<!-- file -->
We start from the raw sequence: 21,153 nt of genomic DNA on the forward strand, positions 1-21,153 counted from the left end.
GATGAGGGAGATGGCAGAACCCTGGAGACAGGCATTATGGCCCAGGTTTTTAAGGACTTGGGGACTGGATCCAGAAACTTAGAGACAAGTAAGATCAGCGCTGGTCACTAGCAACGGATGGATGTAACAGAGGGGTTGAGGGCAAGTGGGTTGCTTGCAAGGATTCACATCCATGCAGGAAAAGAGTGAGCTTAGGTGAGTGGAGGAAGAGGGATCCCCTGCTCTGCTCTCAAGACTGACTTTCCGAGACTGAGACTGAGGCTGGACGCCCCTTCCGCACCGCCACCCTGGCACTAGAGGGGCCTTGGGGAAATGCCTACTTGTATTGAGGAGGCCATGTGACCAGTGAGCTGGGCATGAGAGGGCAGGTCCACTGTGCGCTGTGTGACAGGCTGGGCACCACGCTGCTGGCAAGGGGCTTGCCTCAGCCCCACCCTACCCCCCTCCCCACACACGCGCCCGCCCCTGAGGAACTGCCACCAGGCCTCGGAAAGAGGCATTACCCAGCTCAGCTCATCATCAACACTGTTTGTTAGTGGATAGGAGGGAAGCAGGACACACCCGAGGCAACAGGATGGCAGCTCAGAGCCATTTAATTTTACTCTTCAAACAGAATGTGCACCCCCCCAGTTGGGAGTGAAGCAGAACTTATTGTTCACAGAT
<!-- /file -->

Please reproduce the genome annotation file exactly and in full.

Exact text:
We start from the raw sequence: 21,153 nt of genomic DNA on the forward strand, positions 1-21,153 counted from the left end.
GATGAGGGAGATGGCAGAACCCTGGAGACAGGCATTATGGCCCAGGTTTTTAAGGACTTGGGGACTGGATCCAGAAACTTAGAGACAAGTAAGATCAGCGCTGGTCACTAGCAACGGATGGATGTAACAGAGGGGTTGAGGGCAAGTGGGTTGCTTGCAAGGATTCACATCCATGCAGGAAAAGAGTGAGCTTAGGTGAGTGGAGGAAGAGGGATCCCCTGCTCTGCTCTCAAGACTGACTTTCCGAGACTGAGACTGAGGCTGGACGCCCCTTCCGCACCGCCACCCTGGCACTAGAGGGGCCTTGGGGAAATGCCTACTTGTATTGAGGAGGCCATGTGACCAGTGAGCTGGGCATGAGAGGGCAGGTCCACTGTGCGCTGTGTGACAGGCTGGGCACCACGCTGCTGGCAAGGGGCTTGCCTCAGCCCCACCCTACCCCCCTCCCCACACACGCGCCCGCCCCTGAGGAACTGCCACCAGGCCTCGGAAAGAGGCATTACCCAGCTCAGCTCATCATCAACACTGTTTGTTAGTGGATAGGAGGGAAGCAGGACACACCCGAGGCAACAGGATGGCAGCTCAGAGCCATTTAATTTTACTCTTCAAACAGAATGTGCACCCCCCCAGTTGGGAGTGAAGCAGAACTTATTGTTCACAGAT